By Danny Wicentowski
By Lindsay Toler
By RFT Staff
By Lindsay Toler
By Allison Babka
By Lindsay Toler
By Lindsay Toler
By Ray Downs
Though based out of Pocahontas, songwriter and driving force Ben Hanna continues to work with a variety of musicians, including Bill Emerson (who has been with Hanna since the beginning), Chris Dee, Mark Robke, Pat Kennett, Tobi Parks and Eric Hall. More recently Jason Hutto and Scooter Hermes of the Phonocaptors will help Hanna flesh out some of the more straight-ahead rock songs he has in his head.
"Grandpa's Ghost is this nebulous thing," Hanna says. "I'm not always sure what it is or what it means. I toured solo in April, which got me back in touch with the core aspect of my tunes. I write everything on the acoustic guitar and then bring it to the band based on ideas and what I think the players can bring. Playing acoustically has gotten me back to the voice of what the songs mean."
Hanna and the Ghost are nothing if not prolific. Over the last three years, they've released two double albums -- the last, The Tumble/Love Version (Upland), included astonishing revisions of songs by John Denver, Neil Young and D.O.A. -- exploring psychic and musical bipolarity, or maybe just erasing the acoustic/noise duality altogether. Grandpa Ghost's last appearance in St. Louis (at the Pageant) found Hanna and Emerson, who played a mad-scientist rig of lap steel, pedals and tone generators, drifting in and out of acoustic murmurs and muted whirs and buzzes. For Grandpa's Ghost, acoustic and electric are two sides of the same page of the same dream journal. Recently, Hanna and company have been working with a young Chicago-based filmmaker named Jim Fotopoulos. Some of that work includes Hanna's abstract musical take on Edgar Allan Poe's "The Tell-Tale Heart." The recordings will be released in the fall, and a tentative multi-media performance, with Fotopoulos, is scheduled for mid-September in St. Louis.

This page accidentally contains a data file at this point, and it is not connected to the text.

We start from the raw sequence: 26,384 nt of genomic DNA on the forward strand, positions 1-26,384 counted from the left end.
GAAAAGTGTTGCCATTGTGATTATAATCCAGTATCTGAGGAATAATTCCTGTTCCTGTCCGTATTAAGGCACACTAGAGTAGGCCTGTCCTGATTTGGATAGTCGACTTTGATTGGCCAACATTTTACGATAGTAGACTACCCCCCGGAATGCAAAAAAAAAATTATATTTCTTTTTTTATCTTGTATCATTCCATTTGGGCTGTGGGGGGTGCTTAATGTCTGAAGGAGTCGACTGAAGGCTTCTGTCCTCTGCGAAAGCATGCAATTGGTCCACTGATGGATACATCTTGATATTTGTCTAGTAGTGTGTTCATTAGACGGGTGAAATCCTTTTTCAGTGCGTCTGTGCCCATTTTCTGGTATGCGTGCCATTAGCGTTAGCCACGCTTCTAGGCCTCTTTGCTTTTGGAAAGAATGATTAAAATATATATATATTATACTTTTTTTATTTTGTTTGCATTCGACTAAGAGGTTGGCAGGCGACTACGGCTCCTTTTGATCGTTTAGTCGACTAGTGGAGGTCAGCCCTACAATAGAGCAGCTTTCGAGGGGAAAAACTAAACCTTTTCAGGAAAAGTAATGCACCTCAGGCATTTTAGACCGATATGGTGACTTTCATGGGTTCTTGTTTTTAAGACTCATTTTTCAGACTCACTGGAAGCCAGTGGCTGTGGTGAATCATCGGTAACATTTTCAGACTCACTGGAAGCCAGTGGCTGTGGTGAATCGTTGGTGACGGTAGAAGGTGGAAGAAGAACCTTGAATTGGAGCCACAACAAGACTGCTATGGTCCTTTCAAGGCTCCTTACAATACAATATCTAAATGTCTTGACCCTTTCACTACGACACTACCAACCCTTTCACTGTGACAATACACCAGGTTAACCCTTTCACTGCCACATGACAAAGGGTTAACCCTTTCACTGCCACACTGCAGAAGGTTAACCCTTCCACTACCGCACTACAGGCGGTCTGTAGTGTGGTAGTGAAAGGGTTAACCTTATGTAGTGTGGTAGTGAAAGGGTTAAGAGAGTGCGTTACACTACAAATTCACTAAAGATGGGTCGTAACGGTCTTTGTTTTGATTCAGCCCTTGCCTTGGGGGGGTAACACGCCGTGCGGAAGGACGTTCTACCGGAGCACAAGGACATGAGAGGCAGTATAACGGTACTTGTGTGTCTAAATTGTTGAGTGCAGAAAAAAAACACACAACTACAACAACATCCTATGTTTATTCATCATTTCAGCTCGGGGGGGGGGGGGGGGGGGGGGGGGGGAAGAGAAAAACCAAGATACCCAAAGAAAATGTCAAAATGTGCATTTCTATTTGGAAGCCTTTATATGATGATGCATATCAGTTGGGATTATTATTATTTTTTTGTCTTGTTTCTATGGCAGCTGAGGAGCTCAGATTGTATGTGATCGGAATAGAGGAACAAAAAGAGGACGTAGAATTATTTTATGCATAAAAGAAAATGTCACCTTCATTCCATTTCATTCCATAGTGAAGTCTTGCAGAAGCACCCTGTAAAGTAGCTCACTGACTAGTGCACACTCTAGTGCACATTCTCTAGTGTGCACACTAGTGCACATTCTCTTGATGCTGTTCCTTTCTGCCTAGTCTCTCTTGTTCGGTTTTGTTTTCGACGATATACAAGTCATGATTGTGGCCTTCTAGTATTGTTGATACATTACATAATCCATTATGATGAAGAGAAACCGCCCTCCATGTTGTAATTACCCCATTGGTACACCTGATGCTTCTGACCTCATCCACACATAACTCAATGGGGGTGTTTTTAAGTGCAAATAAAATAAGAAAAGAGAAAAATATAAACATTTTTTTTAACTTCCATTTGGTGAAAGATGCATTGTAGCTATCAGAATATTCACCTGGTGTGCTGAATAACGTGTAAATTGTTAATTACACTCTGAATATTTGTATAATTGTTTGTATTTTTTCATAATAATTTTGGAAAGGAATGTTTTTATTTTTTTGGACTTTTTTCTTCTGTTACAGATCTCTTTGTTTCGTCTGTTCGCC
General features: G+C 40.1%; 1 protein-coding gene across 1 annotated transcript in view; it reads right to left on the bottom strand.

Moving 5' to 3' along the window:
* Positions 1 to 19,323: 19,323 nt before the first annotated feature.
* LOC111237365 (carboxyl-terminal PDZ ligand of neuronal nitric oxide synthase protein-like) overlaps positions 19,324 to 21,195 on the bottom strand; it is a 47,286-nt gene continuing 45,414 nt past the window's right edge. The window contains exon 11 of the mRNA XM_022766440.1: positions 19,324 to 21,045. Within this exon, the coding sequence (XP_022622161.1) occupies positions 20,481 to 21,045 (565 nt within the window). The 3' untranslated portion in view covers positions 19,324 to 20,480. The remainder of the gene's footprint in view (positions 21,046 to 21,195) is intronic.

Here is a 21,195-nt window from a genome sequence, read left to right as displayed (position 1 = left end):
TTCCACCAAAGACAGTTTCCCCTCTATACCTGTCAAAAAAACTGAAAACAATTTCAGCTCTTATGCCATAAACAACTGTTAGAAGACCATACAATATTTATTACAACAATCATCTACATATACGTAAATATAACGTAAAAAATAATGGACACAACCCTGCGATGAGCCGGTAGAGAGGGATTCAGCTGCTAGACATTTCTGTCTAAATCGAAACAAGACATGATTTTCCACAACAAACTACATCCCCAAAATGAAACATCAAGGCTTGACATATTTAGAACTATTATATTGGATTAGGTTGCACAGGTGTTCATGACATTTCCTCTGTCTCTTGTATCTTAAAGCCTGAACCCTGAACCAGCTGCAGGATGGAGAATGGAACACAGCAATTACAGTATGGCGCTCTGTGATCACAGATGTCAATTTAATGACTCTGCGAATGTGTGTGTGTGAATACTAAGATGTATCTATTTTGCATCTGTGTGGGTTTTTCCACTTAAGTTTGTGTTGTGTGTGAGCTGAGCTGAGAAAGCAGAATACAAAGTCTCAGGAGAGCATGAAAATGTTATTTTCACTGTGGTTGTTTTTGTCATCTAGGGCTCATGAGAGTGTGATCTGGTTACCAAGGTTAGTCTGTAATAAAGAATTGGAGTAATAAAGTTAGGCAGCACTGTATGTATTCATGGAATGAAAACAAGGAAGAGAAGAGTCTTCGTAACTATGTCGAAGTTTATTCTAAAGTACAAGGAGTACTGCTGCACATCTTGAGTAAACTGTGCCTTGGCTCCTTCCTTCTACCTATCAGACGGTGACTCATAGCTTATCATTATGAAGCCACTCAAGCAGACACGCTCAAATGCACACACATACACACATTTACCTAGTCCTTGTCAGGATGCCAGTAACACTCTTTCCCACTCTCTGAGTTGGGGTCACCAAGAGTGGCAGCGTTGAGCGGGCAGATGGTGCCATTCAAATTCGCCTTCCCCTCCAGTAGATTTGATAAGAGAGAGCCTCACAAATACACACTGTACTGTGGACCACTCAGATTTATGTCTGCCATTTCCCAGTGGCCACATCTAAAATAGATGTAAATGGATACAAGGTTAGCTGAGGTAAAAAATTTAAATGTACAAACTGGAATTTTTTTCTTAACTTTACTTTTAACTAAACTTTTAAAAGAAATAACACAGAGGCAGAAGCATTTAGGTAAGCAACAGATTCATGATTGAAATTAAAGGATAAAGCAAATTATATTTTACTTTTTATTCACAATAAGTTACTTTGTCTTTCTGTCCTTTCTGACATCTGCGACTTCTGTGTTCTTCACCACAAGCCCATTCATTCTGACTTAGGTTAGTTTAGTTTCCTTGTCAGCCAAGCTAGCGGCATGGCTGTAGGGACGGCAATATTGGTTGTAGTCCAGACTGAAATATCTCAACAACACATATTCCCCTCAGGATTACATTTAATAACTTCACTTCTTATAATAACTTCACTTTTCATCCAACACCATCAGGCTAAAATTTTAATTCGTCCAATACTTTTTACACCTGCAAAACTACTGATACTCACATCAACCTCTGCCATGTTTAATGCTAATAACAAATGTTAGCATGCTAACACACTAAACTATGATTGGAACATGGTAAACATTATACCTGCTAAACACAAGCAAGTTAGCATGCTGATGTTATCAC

"From the very beginning I recognized we weren't going to be some mainstream band," Hanna says without a trace of irony. "I've had to work within the framework of the various musicians and their availability. My goal is to continually do more but still keep the focus on the integrity of the creative aspects. I'm 36. I recognize that it's not easy. I don't have a romantic idea that I'm going to make money at it. There's not much you can control other than what you're doing from a creative angle." -- Roy Kasten
Although he considers himself more a soul singer than an R&B artist, Coultrain's thrilled that RFT Music Awards voters decreed him the victor in the Best R&B category -- the very first time he was nominated. The label that really makes Coultrain bristle is "neosoul": "That's a term I feel is so disrespectful," he says, with a quiet forcefulness. "The word 'neo' means 'new,' right? But nothing about the music is new at all. 'Neosoul' makes it seem like what we're doing is something totally different from Marvin or Otis or Stevie, and we're not."